The 2014 National Famine Commemoration took place last Sunday 11 May at Strokestown Park House.
An Taisoeach Enda Kenny and Minister for Arts, Heritage and the Gaeltacht Jimmy Deenihan took part in prayers of rememberance, military honours and wreath laying ceremony. Mr Kenny also unveiled a memorial wall listing the names of 1,490 people who emigrated from the area around 1847.
The named emigrants who would travel to Canada were mostly tenants of the Mahon Estate, who were given passage and assisted by their landlord during the famine. Almost 700 of these had died by the time they reached Canada with over 1 Million deaths during the famine years.
Mr Kenny stated on Sunday "In remembering our past, we must not lose sight of our present."
"As Taoiseach, in honor of our Famine dead, I'm proud to be able to say that combating global hunger and undernutrition is central both to Ireland's foreign policy and to our overseas development-assistance programme – Irish Aid."
Photo: Laying of Wreath at 2014 famine commemoration
The project led by Dr Ciaran Reilly at the University of Maynooth has uncovered the fate of a large number of the survivors, referred to as ‘The Missing 1490’. A memorial wall honouring these was unveiled at the weekend containing the names of the emigrants.
Dr Ciarán Reilly of the Centre for the Study of Historic Irish Houses and Estates, NUI Maynooth in conjunction with Strokestown Park House, led the research including review of a collection of over 50,000 documents from the Strokestown Museums archive.
In the years before the famine, the Strokestown estate was in arrears leading to the decision to aid workers emigrate. Dr Ciaran Reilly who wrote the paper said
In May 1847 1,490 tenants left from the Strokestown estate for Quebec in British North America (Canada). They were accompanied on their walk to Dublin, by the Royal Canal footway, by the bailiff, John Robinson who was instructed to stay with them all the way to Liverpool and ensure that they boarded the ships.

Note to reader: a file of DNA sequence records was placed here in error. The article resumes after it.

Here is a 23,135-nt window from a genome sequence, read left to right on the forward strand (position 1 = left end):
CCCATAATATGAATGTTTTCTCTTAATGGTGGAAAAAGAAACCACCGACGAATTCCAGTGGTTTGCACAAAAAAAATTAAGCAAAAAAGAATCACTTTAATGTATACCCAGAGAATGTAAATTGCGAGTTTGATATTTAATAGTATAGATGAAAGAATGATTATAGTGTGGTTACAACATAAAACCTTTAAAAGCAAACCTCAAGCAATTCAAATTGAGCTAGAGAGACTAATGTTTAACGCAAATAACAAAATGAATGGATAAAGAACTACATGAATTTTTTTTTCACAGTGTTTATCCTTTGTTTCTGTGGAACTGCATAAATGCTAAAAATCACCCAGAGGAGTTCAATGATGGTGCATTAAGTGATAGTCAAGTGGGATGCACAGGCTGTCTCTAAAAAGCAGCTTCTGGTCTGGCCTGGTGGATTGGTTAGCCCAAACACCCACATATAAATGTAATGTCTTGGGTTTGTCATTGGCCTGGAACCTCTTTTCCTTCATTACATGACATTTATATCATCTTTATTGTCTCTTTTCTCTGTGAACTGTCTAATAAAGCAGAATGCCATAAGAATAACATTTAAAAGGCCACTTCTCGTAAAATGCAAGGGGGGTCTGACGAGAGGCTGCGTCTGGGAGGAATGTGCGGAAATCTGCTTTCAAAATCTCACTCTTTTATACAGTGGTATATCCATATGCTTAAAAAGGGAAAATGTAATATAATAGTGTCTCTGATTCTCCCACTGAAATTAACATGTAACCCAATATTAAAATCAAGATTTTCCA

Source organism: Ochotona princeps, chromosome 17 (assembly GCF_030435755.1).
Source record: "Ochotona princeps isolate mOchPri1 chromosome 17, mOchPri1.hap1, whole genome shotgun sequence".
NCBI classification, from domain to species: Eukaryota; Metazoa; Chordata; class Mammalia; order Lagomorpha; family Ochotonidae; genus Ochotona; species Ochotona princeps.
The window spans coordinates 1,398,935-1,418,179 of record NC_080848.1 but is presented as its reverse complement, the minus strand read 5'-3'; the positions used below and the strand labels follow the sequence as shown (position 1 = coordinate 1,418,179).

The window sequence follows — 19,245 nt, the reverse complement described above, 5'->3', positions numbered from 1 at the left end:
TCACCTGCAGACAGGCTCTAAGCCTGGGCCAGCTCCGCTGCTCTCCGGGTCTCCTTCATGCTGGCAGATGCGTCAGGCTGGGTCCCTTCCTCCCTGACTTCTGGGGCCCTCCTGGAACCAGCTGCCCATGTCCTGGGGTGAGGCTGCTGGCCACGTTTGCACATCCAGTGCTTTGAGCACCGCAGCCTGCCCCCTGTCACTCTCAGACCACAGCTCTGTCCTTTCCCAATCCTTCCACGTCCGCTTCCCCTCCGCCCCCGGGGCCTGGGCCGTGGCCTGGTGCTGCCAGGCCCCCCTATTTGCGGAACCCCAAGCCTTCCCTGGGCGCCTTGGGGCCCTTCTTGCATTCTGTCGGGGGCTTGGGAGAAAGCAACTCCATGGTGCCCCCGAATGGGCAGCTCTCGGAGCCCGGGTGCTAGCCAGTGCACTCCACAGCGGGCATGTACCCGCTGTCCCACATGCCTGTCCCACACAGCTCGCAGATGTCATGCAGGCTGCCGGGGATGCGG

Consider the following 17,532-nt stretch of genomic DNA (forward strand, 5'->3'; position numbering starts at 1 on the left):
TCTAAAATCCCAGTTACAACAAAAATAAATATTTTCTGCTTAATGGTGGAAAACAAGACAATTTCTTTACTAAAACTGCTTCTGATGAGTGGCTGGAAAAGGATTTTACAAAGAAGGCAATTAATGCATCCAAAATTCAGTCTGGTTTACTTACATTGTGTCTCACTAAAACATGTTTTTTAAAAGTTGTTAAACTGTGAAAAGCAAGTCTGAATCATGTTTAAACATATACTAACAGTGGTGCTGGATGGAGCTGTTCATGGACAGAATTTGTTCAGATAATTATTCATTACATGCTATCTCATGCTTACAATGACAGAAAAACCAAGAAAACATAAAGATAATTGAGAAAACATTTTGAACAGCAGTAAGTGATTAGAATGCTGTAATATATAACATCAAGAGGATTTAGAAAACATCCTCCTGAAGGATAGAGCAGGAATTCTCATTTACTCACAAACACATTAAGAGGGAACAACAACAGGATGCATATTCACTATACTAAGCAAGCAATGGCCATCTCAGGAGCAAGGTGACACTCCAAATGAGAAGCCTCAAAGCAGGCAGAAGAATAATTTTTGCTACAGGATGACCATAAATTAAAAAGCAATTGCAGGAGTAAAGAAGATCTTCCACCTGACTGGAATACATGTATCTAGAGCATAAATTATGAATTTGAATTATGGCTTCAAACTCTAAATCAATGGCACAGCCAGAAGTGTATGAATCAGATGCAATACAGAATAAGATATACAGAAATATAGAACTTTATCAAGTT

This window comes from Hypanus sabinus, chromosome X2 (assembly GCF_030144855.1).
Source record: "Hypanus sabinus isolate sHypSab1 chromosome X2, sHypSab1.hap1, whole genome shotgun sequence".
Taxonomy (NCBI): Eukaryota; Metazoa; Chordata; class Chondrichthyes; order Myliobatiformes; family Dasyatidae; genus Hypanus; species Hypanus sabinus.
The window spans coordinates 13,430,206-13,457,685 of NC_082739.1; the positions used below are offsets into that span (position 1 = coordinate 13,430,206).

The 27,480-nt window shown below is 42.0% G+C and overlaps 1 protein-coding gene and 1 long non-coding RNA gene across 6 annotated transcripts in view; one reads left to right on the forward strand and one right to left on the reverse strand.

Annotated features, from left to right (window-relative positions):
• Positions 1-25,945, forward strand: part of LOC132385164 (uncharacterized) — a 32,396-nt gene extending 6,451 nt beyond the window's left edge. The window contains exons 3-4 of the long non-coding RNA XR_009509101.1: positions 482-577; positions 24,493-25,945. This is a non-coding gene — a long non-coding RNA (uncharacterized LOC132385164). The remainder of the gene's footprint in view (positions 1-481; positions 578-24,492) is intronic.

“The Mahon tenants were amongst the first to be characterized as sailing on coffin ships during the Famine,” said Reilly. “With Cholera and typhus rampant the emigrants were exposed to the ravages of disease.”
The journey took the lives of many of passengers and the majority of those who lived became sick.
Dr Reilly says the survivors were described as “ghastly, yellow-looking spectres, unshaven and hollow cheeked.” Dr Reilly also uncovered fascinating insights into the lives that awaited those who survived including some if the immigrants, such as Michaell Flynn, James Higgins and Thomas Fallon, going on to fight in the American Civil War and others such as Patrick McNamara who was a laborer on the construction of the Blue Ridge Mountain Railroad Tunnel.
Mary Tarpey, who lived to be 106, had the distinction of being the oldest person in Long Island at one point. “She attributed her longevity to a daily glass of whiskey”.
The famine and the long and harsh conditions of the journey to the United States also took a mental toll on many people.
“The ones that don’t adapt and don’t make it in America, you would find them in asylums,” said Reilly.
Dr Reilly will publish his findings later this year in "Voices of the Great Irish Famine: The Strokestown Archive Revealed."